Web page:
Winter Makeup and Skincare Tips

November 24, 2009 We saw dark lips, smoky eyes and rock star hair. Navigating these trends can be a bit tricky so we have Beauty Expert Mickey Williams here to show us how to pull off this new fall and winter glam with ease and also share some pointers on how to prepare skin for cooler temps and repair what summer has left behind


This season's new lip shades are definitely a statement. Two things to look for when experimenting with deep toned shades are colors that aren't going to dry out and shades that compliment your skin tone and do not create a narrow, pursing to your mouth. Even though the shade is dark, it doesn't mean it has to make lips appear smaller. Go for a long wear gloss or balm and find one that doesn't settle in the grooves.

Bobbi Brown Rich Color Gloss
SRP $20
Available at


Another trend we've been seeing for years on the runways is the smoky eye.


When wearing some darker shades one thing you're going to notice is your teeth can look a bit grayish or yellow when pulling off a deep hue. Step up your brushing and bring in whitening toothpastes. Our pick is Crest's whitening with Scope Toothpaste. Why we like it is because the gentle silica brushes away surface stains which will get your smile ready for a plum lip pick, but it also keeps breath fresh longer- up to 5 times longer. Most important: No sensitivity as with a tray or strip.

Crest Plus Scope Whitening Toothpaste
SRP $3.75
Available at mass market retailers and at


Bangs and Pony Tails
Now on to another hot trend this season -the loose waves or long rock star hair that every celebrity has donned on the red carpet and in the streets of Hollywood. What about the cutting edge bangs or sleek pony? Here's a secret ladies: most of those celebrities are wearing clip in pieces that allow fullness and to achieve that gorgeous rolled wave, bang or long layers you see.

HairDo Bangs and Pony
SRP$29 and up
Available at Ulta Stores and


Winterizing skin is important in cold and windy climates. The same creams that worked for you in the summertime may not be potent enough for the frosty months. Winter is also my favorite season to repair what the spring and summer months may have left behind with all of the outdoor activity.

What about permanently fading the sun damage and darkness? Is winter the time to do this?

Discoloration, sun spots, melasma, hyper pigmentation all add years to your complexion. Before, the only place to turn was hydroquinone, but this topical treatment has come under intense fire for potentially dangerous side effects. Because of its suspected toxicity, many women can not get proper treatment for their skin. Enter Lumixyl, a new topical treatment. Developed by dermatologists at Stanford University, the peptide solution restrains tyrosine, the enzyme responsible for initiating the overproduction of melanin, which causes uneven pigmentation and dark spots.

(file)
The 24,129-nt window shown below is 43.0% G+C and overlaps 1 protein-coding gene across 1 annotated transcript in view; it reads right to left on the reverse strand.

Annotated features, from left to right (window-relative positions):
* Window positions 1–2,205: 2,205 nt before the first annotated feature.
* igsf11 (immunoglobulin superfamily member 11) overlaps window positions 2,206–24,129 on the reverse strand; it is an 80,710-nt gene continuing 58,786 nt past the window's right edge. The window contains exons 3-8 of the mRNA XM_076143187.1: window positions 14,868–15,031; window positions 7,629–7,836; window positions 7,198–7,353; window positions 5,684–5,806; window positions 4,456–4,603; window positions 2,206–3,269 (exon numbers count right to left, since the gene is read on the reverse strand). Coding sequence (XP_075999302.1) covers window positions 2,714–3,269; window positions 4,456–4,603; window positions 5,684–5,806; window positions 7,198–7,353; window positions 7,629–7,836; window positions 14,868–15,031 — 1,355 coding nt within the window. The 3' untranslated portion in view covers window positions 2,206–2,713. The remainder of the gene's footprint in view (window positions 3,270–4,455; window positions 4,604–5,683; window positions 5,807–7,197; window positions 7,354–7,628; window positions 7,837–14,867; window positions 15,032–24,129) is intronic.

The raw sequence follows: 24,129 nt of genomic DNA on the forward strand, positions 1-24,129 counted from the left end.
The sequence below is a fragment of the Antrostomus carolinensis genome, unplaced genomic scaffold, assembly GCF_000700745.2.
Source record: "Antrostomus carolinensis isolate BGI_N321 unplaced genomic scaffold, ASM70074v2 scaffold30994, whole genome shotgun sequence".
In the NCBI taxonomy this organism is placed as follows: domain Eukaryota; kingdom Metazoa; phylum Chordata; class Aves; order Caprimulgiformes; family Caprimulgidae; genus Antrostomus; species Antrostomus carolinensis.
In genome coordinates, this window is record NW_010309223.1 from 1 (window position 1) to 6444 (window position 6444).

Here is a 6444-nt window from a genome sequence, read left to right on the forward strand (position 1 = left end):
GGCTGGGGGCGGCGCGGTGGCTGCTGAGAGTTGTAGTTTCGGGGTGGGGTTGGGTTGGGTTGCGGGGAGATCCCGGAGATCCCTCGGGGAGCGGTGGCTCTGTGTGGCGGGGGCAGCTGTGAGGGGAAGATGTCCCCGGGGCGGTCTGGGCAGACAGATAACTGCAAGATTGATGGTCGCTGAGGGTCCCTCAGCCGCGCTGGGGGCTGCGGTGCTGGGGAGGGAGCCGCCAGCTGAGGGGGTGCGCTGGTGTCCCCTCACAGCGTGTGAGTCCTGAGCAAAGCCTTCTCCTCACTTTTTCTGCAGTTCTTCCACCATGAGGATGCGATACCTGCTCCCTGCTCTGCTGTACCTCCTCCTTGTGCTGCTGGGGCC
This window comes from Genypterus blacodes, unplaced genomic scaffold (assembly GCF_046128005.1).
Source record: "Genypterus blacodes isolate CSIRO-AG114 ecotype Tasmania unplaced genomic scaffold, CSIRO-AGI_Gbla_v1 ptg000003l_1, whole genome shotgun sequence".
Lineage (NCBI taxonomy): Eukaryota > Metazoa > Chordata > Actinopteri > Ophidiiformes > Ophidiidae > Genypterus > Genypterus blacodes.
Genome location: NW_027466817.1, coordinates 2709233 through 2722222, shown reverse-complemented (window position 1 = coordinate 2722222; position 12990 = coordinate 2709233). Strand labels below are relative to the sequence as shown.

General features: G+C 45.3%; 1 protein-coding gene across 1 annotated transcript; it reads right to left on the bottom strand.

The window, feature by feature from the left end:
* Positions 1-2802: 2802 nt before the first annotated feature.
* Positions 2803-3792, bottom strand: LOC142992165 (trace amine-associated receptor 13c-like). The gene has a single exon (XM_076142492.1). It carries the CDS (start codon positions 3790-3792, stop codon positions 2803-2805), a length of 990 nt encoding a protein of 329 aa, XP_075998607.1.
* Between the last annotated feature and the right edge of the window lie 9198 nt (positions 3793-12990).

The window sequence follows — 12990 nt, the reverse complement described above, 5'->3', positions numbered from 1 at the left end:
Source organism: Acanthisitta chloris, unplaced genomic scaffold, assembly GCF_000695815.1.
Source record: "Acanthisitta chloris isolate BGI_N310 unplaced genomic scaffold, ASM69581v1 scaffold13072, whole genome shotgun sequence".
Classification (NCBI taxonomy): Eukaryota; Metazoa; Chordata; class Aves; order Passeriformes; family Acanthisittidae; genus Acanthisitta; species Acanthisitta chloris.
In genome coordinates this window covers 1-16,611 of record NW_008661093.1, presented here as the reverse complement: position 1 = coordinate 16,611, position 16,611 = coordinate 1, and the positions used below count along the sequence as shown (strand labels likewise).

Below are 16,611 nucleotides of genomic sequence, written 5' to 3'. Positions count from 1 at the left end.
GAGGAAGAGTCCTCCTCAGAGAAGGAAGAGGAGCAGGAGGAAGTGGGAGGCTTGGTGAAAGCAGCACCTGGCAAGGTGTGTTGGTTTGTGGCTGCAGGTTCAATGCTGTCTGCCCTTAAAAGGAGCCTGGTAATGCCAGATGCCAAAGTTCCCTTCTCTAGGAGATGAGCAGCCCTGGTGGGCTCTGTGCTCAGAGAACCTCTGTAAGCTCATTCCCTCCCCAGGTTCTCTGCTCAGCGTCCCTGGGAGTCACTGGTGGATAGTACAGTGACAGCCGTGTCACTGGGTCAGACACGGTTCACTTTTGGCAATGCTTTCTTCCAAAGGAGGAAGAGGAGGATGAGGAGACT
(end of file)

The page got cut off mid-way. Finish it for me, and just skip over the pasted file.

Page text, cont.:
SRP $120

Question: All this talk of anti-oxidants. Is this the way to go to repair summer damage on skin and to start to repair what's already been done? And is there a super anti-oxidant available without having to visit the doctor's office that is emollient enough for winter?

DDF Advanced Firming Cream

Anti-oxidants are definitely the buzz word around doctor's offices and for good reason. Free-radical damage is happening right now to your skin and slowing breaking down the proteins that create the plump structure that keeps you looking young. DDF Advanced Firming Cream is one part of a system created by the acclaimed dermatologist Dr.Sobel. The ultra rich night cream utilizes the purest form of Turmeric (known for its incredible healing aspects all over the world) to restructure where damage has already started and ward off the radical damage that occurs while you sleep. Doctor created but available without having to visit the office. Our winter nighttime cream pick!

SRP $130

And an option that anyone can pick form a local drug store is Resculpting Cream by Olay Regenerist. It's at $24.99 and works with a different technology to rehydrate cells rather than firm tissues

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